Bob Aaron email@example.com
April 10, 2004
House size not guaranteed to buyers
Laws governing this need reform
Home warranty of little help
I recently received an e-mail from a Star reader asking about the calculation of total square footage in the sizes of new homes and condominiums. Mike had entered into a contract for a new house in Markham and wanted to know if he could rely on the builder’s representation of house size.
In very tiny print, the typical builder contract states that the area of the dwelling is calculated by the vendor’s surveyor or architect in accordance with the requirements of Ontario New Home Warranty Program bulletin 22 (see http://www.newhome.on.ca under Builder Bulletins).
The contracts typically state that the dimensions or floor area of the house or unit as represented to the purchaser, or as shown in any sketches or advertising material, is approximate only and may differ from the actual as-built boundaries and sizes.
Most offers state that the purchaser consents to any variation in advance, and that the purchaser further confirms that all details and dimensions for the dwelling are approximate only. The offer and the purchase price are not subject to any adjustment based on the ultimate size of the dwelling.
Mike quoted these sections of his offer to me, and then cited an apparent discrepancy with ONHWP builder bulletin 22. Published April 1, 1990, that bulletin states that a tolerance of 2 per cent on the total area measurement is acceptable.
What Mike wanted to know was which document had priority.
At this point, it’s important to understand that virtually no local builder agreements for new homes contain any sort of warranty that the house will be a minimum size. Purchasers may leave the sales office with a full-colour drawing of the house, complete with floor plans, individual room measurements and the house size.
But in most cases, the offer does not contain those measurements, and specifically prevents the brochures and plans from being deemed part of the agreement. Builder offers contain an entire agreement clause, which states that anything written anywhere outside the offer or stated verbally is not part of the agreement. In other words, if it’s not part of the offer, it doesn’t exist. In condominium agreements, the attached floor plans often display total sizes but typically have a disclaimer that allows the builder full discretion to build and deliver a unit with different plans and a totally different size.
As a result, when I review agreements for clients, I am forced to tell them that any similarity between what they believe they are getting and what is actually delivered may be a coincidence. Purchasers are forced to rely on the builders’ reputation for delivering what was promised.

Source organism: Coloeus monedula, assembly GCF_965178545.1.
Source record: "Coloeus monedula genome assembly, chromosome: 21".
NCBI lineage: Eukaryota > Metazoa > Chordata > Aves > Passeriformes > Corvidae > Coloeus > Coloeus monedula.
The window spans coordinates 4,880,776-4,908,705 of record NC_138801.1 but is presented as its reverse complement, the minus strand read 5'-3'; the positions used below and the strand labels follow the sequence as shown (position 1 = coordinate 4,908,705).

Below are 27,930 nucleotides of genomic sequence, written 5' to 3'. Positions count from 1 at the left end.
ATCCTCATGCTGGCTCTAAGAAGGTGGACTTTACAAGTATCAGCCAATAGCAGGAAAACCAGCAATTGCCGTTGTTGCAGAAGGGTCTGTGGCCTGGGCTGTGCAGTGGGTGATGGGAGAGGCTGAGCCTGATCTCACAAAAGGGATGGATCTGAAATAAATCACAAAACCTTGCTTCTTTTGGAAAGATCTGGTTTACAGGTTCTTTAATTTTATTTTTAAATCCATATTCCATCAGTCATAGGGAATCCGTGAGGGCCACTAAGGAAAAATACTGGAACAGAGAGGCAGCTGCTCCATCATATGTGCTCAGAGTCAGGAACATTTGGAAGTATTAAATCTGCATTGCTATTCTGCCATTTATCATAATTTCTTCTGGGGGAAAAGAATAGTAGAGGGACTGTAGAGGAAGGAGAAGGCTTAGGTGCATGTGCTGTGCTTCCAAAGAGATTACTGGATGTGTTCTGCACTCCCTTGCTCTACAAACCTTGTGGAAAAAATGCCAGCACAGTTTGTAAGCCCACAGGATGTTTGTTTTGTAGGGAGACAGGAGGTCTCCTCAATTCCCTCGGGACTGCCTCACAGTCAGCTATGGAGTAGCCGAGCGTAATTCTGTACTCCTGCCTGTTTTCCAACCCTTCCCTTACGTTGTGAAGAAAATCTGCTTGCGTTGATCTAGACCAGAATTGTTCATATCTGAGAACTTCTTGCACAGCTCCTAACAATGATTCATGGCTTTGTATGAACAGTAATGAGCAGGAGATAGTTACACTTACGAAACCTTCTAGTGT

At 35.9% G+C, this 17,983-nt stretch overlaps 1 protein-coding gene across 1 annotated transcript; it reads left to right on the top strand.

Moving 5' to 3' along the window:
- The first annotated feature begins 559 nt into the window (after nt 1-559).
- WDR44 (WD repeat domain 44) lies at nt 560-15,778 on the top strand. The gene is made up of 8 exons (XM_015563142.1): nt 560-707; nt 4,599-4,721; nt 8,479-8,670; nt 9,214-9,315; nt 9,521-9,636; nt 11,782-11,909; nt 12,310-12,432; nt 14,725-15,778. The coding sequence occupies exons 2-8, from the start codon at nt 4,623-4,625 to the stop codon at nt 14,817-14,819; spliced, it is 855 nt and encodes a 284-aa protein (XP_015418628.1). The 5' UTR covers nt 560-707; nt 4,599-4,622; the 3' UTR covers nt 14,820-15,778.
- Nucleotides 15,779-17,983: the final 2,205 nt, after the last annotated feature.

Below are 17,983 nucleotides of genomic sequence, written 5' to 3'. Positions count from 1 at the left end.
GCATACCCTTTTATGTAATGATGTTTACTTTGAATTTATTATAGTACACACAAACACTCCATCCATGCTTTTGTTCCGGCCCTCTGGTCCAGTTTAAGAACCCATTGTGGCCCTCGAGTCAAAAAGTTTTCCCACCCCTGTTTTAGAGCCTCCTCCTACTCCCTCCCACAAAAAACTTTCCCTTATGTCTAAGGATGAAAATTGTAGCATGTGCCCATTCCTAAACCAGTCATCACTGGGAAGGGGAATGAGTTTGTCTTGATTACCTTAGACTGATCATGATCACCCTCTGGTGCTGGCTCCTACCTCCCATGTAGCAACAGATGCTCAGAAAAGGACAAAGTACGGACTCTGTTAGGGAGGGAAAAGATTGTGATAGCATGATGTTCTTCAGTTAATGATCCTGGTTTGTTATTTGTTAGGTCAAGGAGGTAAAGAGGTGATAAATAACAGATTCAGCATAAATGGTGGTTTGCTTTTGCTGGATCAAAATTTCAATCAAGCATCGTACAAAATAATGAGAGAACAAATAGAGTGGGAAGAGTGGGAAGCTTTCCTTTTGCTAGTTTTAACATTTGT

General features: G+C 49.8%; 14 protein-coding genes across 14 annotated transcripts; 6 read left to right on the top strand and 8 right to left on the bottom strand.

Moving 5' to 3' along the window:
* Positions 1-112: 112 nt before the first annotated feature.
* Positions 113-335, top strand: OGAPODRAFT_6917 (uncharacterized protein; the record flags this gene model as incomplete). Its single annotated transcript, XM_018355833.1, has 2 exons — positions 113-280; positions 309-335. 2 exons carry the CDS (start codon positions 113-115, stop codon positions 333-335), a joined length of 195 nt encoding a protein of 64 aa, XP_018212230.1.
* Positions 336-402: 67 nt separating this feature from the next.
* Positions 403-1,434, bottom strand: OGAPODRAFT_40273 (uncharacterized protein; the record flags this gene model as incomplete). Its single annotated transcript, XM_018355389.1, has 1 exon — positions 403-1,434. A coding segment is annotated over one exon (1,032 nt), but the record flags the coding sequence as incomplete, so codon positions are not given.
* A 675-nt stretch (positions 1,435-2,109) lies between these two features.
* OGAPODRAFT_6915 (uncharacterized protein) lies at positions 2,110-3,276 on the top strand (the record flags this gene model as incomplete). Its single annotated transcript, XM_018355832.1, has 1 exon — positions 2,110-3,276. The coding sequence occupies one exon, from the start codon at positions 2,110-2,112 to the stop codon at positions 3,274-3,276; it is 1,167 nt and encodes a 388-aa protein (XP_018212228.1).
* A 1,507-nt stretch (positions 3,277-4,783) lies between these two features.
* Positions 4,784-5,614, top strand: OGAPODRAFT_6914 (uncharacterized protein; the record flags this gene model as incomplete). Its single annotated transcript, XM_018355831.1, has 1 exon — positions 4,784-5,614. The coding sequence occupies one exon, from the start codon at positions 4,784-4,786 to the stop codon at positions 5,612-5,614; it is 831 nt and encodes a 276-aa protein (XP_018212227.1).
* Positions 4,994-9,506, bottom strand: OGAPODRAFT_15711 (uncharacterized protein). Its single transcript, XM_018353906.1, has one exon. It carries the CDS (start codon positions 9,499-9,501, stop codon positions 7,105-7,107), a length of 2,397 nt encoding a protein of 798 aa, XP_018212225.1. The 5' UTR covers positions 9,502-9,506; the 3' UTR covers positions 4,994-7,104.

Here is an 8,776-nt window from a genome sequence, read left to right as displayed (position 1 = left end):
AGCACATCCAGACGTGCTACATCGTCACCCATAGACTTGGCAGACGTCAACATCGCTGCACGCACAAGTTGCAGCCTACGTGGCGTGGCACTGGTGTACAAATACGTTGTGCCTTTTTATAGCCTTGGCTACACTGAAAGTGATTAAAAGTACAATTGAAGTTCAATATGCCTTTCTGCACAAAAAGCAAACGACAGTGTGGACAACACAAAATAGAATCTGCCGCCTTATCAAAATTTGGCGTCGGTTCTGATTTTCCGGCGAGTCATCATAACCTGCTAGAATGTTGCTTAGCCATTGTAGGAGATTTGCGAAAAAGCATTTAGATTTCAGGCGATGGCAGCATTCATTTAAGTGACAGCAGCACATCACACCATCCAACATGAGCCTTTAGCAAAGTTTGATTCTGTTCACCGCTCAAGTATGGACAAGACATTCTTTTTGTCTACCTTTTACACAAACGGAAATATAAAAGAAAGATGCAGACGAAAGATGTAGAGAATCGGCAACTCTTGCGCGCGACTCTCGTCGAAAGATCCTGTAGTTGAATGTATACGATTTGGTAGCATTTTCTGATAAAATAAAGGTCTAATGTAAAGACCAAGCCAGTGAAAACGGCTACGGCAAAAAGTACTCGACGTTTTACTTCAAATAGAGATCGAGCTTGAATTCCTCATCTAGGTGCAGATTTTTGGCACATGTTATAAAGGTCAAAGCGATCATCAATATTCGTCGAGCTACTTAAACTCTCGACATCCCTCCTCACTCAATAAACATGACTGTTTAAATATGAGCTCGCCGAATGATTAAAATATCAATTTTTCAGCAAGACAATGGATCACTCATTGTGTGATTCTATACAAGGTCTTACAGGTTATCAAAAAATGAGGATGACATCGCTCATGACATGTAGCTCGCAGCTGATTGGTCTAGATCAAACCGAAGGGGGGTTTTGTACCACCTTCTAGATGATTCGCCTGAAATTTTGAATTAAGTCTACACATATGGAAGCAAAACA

Unfortunately, the warranty program is no help to consumers on this subject.
I sent Mike’s e-mail to ONHWP spokesman Kevin Macintosh. He replied that ONHWP bulletin 22 tells builders how to measure dwelling area, but it is only an advisory.
The bulletin, Macintosh told me, is silent on what happens if the builder exceeds the tolerance and builds the house or unit substantially smaller than promised. The common law on contract interpretation would come into play in this case, and the contracts are worded so that the homebuyer has considerably less than a 2 per cent chance of winning on this point.
Macintosh conceded that the typical offer clause seems to exclude any remedy if the builder deviates from the estimated square footage, regardless of the seriousness of the deviation.
In the case of a promised 3,300-square-foot house built at 3,200 feet, the impact on the buyer would be minimal. But a promised 600-square-foot condominium delivered at 500 square feet would create one very unhappy buyer.
Macintosh pointed out this is why purchasers are always reminded to have their deals thoroughly reviewed by a lawyer prior to signing, or at least during the conditional period.
My experience, however, is that builders are extremely reluctant to sign anything that guarantees buyers a minimum-sized dwelling.
When agreements themselves are silent on the size of home or condominium unit being purchased, it is difficult to argue after the fact that there has been a significant size deviation, or a fundamental breach of contract that would entitle the buyer to a rebate or to back out of the deal.
All of which points out the need for law reform in this area. In my view, the ONHWP legislation should be amended to require full, binding disclosure of the minimum size of home being delivered.
It’s another item to put on the agenda for the Liberal government at Queen’s Park.
Bob Aaron is a Toronto real estate lawyer. He can be reached by email at firstname.lastname@example.org, phone 416-364-9366 or fax 416-364-3818.
Visit the Toronto Star column archives at https://www.aaron.ca/columns for articles on this and other topics or his main webpage at www.aaron.ca.